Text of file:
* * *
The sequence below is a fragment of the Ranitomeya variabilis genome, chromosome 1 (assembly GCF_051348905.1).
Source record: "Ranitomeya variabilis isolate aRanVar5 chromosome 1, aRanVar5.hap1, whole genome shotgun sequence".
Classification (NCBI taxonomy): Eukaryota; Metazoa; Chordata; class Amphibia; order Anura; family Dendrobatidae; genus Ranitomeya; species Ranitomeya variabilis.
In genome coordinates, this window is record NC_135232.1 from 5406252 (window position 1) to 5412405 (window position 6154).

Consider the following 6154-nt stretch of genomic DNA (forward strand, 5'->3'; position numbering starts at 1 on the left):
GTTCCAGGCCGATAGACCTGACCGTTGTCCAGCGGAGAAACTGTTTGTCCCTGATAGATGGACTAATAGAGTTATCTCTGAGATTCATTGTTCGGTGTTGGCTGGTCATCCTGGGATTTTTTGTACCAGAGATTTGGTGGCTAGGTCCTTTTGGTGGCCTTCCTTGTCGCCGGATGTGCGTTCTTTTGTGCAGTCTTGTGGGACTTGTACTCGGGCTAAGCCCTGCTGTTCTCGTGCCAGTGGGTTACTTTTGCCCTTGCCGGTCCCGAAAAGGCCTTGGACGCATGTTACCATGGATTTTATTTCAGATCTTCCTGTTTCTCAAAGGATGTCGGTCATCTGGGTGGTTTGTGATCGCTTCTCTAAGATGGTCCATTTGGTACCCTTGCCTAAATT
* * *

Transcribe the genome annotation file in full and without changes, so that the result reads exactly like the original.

The sequence below is a fragment of the Ranitomeya variabilis genome, chromosome 1 (assembly GCF_051348905.1).
Source record: "Ranitomeya variabilis isolate aRanVar5 chromosome 1, aRanVar5.hap1, whole genome shotgun sequence".
Classification (NCBI taxonomy): Eukaryota; Metazoa; Chordata; class Amphibia; order Anura; family Dendrobatidae; genus Ranitomeya; species Ranitomeya variabilis.
In genome coordinates, this window is record NC_135232.1 from 5406252 (window position 1) to 5412405 (window position 6154).

Consider the following 6154-nt stretch of genomic DNA (forward strand, 5'->3'; position numbering starts at 1 on the left):
GTTCCAGGCCGATAGACCTGACCGTTGTCCAGCGGAGAAACTGTTTGTCCCTGATAGATGGACTAATAGAGTTATCTCTGAGATTCATTGTTCGGTGTTGGCTGGTCATCCTGGGATTTTTTGTACCAGAGATTTGGTGGCTAGGTCCTTTTGGTGGCCTTCCTTGTCGCCGGATGTGCGTTCTTTTGTGCAGTCTTGTGGGACTTGTACTCGGGCTAAGCCCTGCTGTTCTCGTGCCAGTGGGTTACTTTTGCCCTTGCCGGTCCCGAAAAGGCCTTGGACGCATGTTACCATGGATTTTATTTCAGATCTTCCTGTTTCTCAAAGGATGTCGGTCATCTGGGTGGTTTGTGATCGCTTCTCTAAGATGGTCCATTTGGTACCCTTGCCTAAATT